Recall all the angst about “global imbalances” a couple of years back? For how long, said the critics, could the US continue to splurge on consumption, while the industrious Chinese exported their goods and recycled their surpluses into US treasurys?
On one side were those who said that these imbalances would lead to a financial Armageddon, on the other were supporters who said the arrangement was sustainable and closely resembled the earlier Bretton Woods global economic arrangement, with China and the developing nations taking the place of Europe.
Last month, the economists who were the original proponents of the Bretton Woods II world-view—Messrs Michael Dooley, David Folkerts-Landau and Peter Garber—published a paper reiterating that, in the middle of the financial and economic crisis, the Bretton Woods II system is still alive and kicking.
The paper, titled Bretton Woods II still defines the international monetary system compares the current crisis to “a temporary breakdown in the plumbing”. To be specific, this is what they state: “As asset values recover somewhat, US households will partly return to a relatively low savings, debt building, equilibrium. Nearer term and more certain, any slack from tired households will be picked up at least for a while by the large fiscal stimuli that are programmed for the next few years. Emerging markets will be even more convinced that reserve accumulation and export-led growth are the safest development strategy in an uncertain world. Even if recovery is low and growth is sluggish, the pattern of imbalances will be the same in the down-cycle as in the up-cycle. We will still have the same outcomes for current account relation between Asia and the US, the same low real risk-free rates in the industrial countries, and eventually the same accumulation of foreign exchange reserves, just on a subdued scale.”
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It’s true that one of the linchpins of the old system—the continued recycling of surpluses into US treasurys by China—is still continuing.
Recent events, however, seem to suggest that the tide may finally be turning. In January, Japan logged its first current account deficit in 13 years and its largest deficit since comparable records began in 1985. Germany, another big exporter, saw its current account surplus in January shrink at least threefold from the surplus it had a year ago. And most important of all, China’s trade surplus saw a huge decline in February, as exports plunged off a cliff. The mirror image of these declining surpluses was a reduction in the US trade deficit and the US trade gap in January, which was the lowest since October 2002. If this trend continues, those “global imbalances” are likely to disappear of their own accord. But that’s only if governments allow them to. The strange thing is that governments seem to be doing their best to get the global imbalances back.
The US personal savings rate, which dipped into negative territory in 2006, is now back at 5%. That’s higher than the household savings rate in Japan. But the US government is hell-bent on trying to get the US consumer spending again. The same logic applies to China as well. As Dooley et al point out in their paper, “The recent stability of the renminbi clearly suggests that China will attempt to mitigate the decline in exports. Moreover, recently announced policies by China to underpin existing export levels via VAT (value-added tax) rebates, slowdown of appreciation of the currency and subsidies to small export industries are aimed at keeping the export-driven growth programme on track.”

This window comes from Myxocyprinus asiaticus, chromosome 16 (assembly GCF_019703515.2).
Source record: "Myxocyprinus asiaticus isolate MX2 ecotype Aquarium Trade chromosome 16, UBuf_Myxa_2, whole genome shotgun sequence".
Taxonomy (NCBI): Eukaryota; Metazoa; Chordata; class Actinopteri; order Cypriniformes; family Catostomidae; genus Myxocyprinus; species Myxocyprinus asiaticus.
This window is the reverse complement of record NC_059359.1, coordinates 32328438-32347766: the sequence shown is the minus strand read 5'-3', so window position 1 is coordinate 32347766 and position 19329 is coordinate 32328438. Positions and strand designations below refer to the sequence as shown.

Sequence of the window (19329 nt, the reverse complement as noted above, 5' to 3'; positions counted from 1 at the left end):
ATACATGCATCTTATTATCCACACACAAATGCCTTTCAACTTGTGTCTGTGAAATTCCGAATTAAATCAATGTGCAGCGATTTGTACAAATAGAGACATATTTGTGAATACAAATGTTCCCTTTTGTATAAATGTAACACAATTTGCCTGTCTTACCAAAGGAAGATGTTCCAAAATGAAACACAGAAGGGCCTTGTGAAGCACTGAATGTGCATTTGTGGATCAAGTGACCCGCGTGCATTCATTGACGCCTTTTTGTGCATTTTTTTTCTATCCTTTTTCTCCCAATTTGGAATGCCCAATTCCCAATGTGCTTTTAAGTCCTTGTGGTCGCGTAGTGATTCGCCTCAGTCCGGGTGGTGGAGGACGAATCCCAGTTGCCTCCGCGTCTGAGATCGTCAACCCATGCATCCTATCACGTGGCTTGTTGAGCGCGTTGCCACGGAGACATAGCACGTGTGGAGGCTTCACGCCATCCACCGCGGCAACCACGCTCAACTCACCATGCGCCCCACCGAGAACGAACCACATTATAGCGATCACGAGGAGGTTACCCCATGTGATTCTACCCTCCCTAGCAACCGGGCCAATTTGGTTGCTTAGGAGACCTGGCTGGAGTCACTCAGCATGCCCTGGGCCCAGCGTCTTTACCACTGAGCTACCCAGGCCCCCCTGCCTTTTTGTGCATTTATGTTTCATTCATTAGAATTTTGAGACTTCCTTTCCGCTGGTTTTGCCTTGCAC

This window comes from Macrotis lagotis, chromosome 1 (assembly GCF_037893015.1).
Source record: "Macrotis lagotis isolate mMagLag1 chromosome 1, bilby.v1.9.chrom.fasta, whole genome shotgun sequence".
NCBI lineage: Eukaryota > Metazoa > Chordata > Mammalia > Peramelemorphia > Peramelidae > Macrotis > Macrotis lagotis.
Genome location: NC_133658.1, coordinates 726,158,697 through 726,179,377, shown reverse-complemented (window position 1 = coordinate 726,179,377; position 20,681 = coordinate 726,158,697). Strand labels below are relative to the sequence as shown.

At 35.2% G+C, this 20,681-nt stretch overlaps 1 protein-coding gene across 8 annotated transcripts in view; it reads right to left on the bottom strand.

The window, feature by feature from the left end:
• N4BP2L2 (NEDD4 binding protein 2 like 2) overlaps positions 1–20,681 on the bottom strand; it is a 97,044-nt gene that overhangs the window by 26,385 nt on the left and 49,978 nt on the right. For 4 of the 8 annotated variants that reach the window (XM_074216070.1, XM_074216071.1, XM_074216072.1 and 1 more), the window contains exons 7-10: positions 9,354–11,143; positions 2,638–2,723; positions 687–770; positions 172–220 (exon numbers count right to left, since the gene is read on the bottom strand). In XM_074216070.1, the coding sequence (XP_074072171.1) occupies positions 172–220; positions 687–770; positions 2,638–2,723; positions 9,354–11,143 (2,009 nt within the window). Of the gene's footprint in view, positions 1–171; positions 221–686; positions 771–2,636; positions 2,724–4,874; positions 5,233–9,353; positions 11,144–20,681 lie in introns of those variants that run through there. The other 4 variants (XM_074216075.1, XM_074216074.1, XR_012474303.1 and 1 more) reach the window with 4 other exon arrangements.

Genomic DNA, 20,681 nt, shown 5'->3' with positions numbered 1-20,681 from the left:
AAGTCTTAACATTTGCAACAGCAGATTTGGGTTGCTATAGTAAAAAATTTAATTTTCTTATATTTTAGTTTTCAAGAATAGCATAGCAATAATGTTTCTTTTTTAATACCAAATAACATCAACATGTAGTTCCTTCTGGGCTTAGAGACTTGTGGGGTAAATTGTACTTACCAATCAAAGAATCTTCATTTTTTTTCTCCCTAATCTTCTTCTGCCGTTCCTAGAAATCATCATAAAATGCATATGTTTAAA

Several other commentators have warned that many of China’s fiscal stimulus measures seemed to be aimed at reviving output in the export sector, which is just another way of dumping its excess capacity on the rest of the world. To be sure, there are plenty of homilies on emerging markets needing to focus on their domestic economies and ditch their one-point agenda. But the problem, as Morgan Stanley’s Stephen Roach wrote in the Financial Times, is:“Apparently, it is too hard for Asian policymakers to establish robust social safety nets and stimulate internal private consumption. Unbalanced Asian economies are desperate for unbalanced US consumers to start spending again and spark another post-crisis recovery.” A recovery which, needless to add, will set the stage for another boom and probably a bigger, even more spectacular bust.
Roach comments: “What a reckless way to run the world.” But what if the attempts to go back to the pre-crisis world are doomed to failure and global rebalancing continues, as the current data seems to suggest? Writing in the Chinese economic magazine Caijing, economist Andy Xie says: “The stimulus could stabilize the economy, but not restart high growth. Exports and property were contributing 6-8 percentage points to GDP (gross domestic product) growth rate per annum in the last cycle and are now contributing a negative amount of similar magnitude. No amount of stimulus could completely offset the impact of their contraction. Further, China is already investing too much and shouldn’t push it excessively to pump up the economy temporarily and face a worse downturn later.” He advocates increasing Chinese household demand and says that “the quickest solution is to redistribute government wealth to the people”. The role model going forward seems to be the relatively insular Indian way, with domestic consumption demand driving growth.
Manas Chakravarty looks at trends and issues in the financial markets. Your comments are welcome at firstname.lastname@example.org